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Black Panther is Marvel's Best Film

Reviews of "Black Panther" and "Early Man," plus local movie news and notes.




Photo © 2018 Marvel Studios; All Rights Reserved.
 

For a decade, the Marvel Cinematic Universe has perfected the art of making very good superhero movies at the expense of making great superhero movies.

Nearly every Marvel installment blends action and humor in stories about well-constructed and perfectly cast characters. They’re always fun; they’re always inventive. Rarely, however, are they truly weighty; the villains are always thin, the stakes always feel forced. And — because the job is building an endless franchise, not a singular film — no Marvel movie is allowed to distinguish itself above the pack.

Until today. “Black Panther” is the best Marvel movie.

The 18th film in the series boasts a central conflict stronger and more compelling than any in a previous chapter, thanks to a perfectly realized hero and a villain who is, finally, allowed to be his equal. It eschews humor for style and ambition. Where previous Marvel films used social commentary sparingly or exploitatively, “Black Panther” organically incorporates history and contemporary reality into its mission — into is nature.

And yes, it’s still plenty of fun.

We met T’Challa (Chadwick Boseman), then crown prince of Wakanda, in 2016’s “Captain America: Civil War.” In that film, an intramural squabble between the Avengers turned international, leading to the death of Wakanda’s King T’Chaka (John Kani). In “Black Panther,” T’Challa is crowned king at a moment of conflict; some Wakandans want to use their wealth and advanced technology (deliberately hidden from outsiders) to solve Earth’s ills, while others favor continued isolationism.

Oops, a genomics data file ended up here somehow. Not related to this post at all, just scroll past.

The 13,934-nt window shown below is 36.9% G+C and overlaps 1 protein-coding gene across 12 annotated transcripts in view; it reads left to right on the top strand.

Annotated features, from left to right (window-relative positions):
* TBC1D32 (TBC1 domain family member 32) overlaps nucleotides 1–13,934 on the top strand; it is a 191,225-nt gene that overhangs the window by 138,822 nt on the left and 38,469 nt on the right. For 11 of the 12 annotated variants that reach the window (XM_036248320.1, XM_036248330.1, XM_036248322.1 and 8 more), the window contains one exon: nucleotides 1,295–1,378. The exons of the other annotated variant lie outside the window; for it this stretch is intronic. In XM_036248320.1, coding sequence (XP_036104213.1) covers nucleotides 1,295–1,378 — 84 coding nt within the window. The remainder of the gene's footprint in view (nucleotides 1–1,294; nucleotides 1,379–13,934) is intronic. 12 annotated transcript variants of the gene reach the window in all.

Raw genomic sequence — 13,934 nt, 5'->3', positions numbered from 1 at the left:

T’Challa has little time for philosophical discussions, however; there’s a dangerous soldier of fortune (Andy Serkis) trying to sell Wakandan treasures to the FBI, a domestic rival (Winston Duke) with an eye on the throne and an American soldier (Michael B. Jordan) with Wakandan ties making his presence felt.

I don’t want to wade farther into the plot; its development and deftness, in the hands of director Ryan Coogler, who co-wrote the script with Joe Robert Cole, is one of the joys of “Black Panther.” As is the stellar cast; while Boseman and Jordan are the film’s core, there are far more powerful turns than I can include here. (Okay, just a few: Lupita Nyong’o, Danai Gurira, Angela Bassett, Daniel Kaluuya, Letitia Wright and Forest Whitaker all deserve recognition.)

Marvel has spent a decade demonstrating what a comic-book franchise could achieve; in two hours, “Black Panther” reminds us of everything an individual, singular, perfect superhero movie can be. It is as inspiring as any film in the genre’s history with complexity and confidence that comic movies have rarely, if ever, seen. I have a hunch that “Black Panther” may well emerge as the top-grossing film of 2018; if that comes to pass, it will be the rare case where the most successful picture of the year is also one of the very best.

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Animation aficionados knew the name Aardman Animation long before Pixar became a cultural force (or had even released a film). The studio behind “Wallace and Gromit,” “Shaun the Sheep” and more cornered the market on world-class stop-motion for decades; even now that other studios have learned how to effectively use the style, Aardman and director Nick Park remain at the genre’s fore.

Visual humor has always been the studio’s forte, and “Early Man” thrives on it. The story of a tribe of neolithic rabbit-hunters rudely interrupted by the arrival of a Bronze Age (all of which is an elaborate way to set up a sports flick), “Early Man” is a factory for genuine, effortless, laugh-out-loud gags. Voice work from the likes of Eddie Redmayne and Tom Hiddleston doesn’t hurt, but all “Early Man” needs to win is a series of slapstick bits and sight gags. Your kids will fall out of their chairs laughing, and you won’t be far behind them.

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I reported on an uncertain future for the Hollywood Theater a few weeks ago; now, while I still can’t speak to the next phase of the historic theater’s life, I can provide a sad update on its present. Following an eviction notice, the nonprofit Friends of the Hollywood Theater vacated the premises last weekend, effectively ceding control to the building’s new owners, the Theater Historical Society of America. Forthcoming programming appears to be canceled, and THS has not yet published a reopening date or any plans going forward. I’ll be reaching out to them next week; in the meantime, Brian Conway at PublicSource has an extensive report.

 

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